TO HELP OR NOT TO HELP



People with Disabilities

Ask First

Some individuals who were born with a physical disability have learned to deal with it successfully and rarely need help from strangers.

Some were over protected as children and held back from reaching their full potential for successful living with a disability.  Still others became disabled later in life and may or may not have received adequate counseling, rehabilitation, or training in how to maximize their abilities to compensate for disabilities. 

Do not assume, therefore, that because someone has a disability that they need help.  Ask first: "Do you need assistance?"  If the response is "Yes", ask "How may I best assist you?"


Attitudes Towards Disability

Sometimes well-intended helping efforts anger people with disabilities.  Why? 
Some people with disabilities want to be treated as equals and not given any special treatment or spoken of being courageous.  Others have witnessed needless tragedies where reasonable accommodations have not been forthcoming in a timely manner and are pushing for their civil rights.  They want access the same as other citizens which is still slow in coming.  Still others have been patronized, treated as infants,  spoken about rather than to, or assumed they wanted the kind of help given. 


Helping Arms and Hands

Individuals who are blind often need orientation to new environments.Offer to describe this environment and to guide them through for the first time. If the offer is accepted.  Describe the entry and what is directly ahead of them.  Offer your arm and as you move together hold it in a 90 degree position with your elbow at your side and hand forward.  A skilled blind traveler will place his/her hand on your arm at the elbow and walk beside you.  Your movements will guide his/her response. Never grab or push them.
 When moving through doorways or other tight spots, bring your arm from the forward 90 degree position down and back to indicate to walk behind you rather than on the side.  While walking describe one side of the room at a time from the point of entry.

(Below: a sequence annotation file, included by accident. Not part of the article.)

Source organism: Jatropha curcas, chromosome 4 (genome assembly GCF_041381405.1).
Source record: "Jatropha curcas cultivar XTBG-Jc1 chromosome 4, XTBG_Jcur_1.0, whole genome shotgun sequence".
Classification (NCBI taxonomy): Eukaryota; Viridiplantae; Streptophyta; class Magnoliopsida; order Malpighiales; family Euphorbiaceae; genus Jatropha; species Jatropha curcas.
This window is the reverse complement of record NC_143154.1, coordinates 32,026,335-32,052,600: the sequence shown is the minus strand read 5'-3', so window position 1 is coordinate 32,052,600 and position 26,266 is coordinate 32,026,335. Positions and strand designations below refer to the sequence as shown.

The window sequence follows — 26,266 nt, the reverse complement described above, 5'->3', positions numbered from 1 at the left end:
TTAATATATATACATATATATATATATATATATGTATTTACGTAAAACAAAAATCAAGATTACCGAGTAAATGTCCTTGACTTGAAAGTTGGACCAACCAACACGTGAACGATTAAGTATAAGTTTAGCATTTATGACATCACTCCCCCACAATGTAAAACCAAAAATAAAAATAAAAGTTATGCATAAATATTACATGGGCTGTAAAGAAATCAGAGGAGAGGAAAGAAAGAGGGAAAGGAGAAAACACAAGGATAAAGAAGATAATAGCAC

Individuals with paralyzed legs using manual wheelchairs may appreciate a push of their wheelchair under certain instances such as traveling over rough surfaces or long distances.  Be aware when pushing that there are brake locks to be unleashed before beginning and to be secured again when stopped.  Move at a slow to moderate pace.  They may also appreciate assistance in opening doors if there is no automatic door opener in place. 


Today, people who are blind, deaf, paralyzed, or crippled are referred to as "People with Disabilities".  They are people who have strengths and weaknesses the same as you or I.  They differ, however, in that their area of weakness -- sight, hearing, mobility -- stands out and is visible to others at some point in their interactions.  Others, therefore, assume individuals with such impairments need help.  Sacred texts of varied religions reference the need to help such individuals.

Before the Americans with Disabilities Act of 1990 in the United States of America, "People with Disabilities" were known as "the handicapped."  That term came from a historical image of individuals who were disabled having to make a living the only way they knew how as beggars with "cap in hand" reaching up for a "hand out".  Fortunately the 1920 Vocational Rehabilitation Act government entered the picture to provide rehabilitation services to facilitate people with handicaps, impairments, or disabilities to enter, return to and remain in gainful employment. While initial efforts were with selected disabilities that could be readily treated or rehabilitated, eventually even individuals with other physical diseases, illnesses, or impairments as well as psychological ones were included in the term "People with Disabilities".

The following are some areas to be aware of in helping people with disabilities whether they are strangers, co-workers, neighbors, or friends.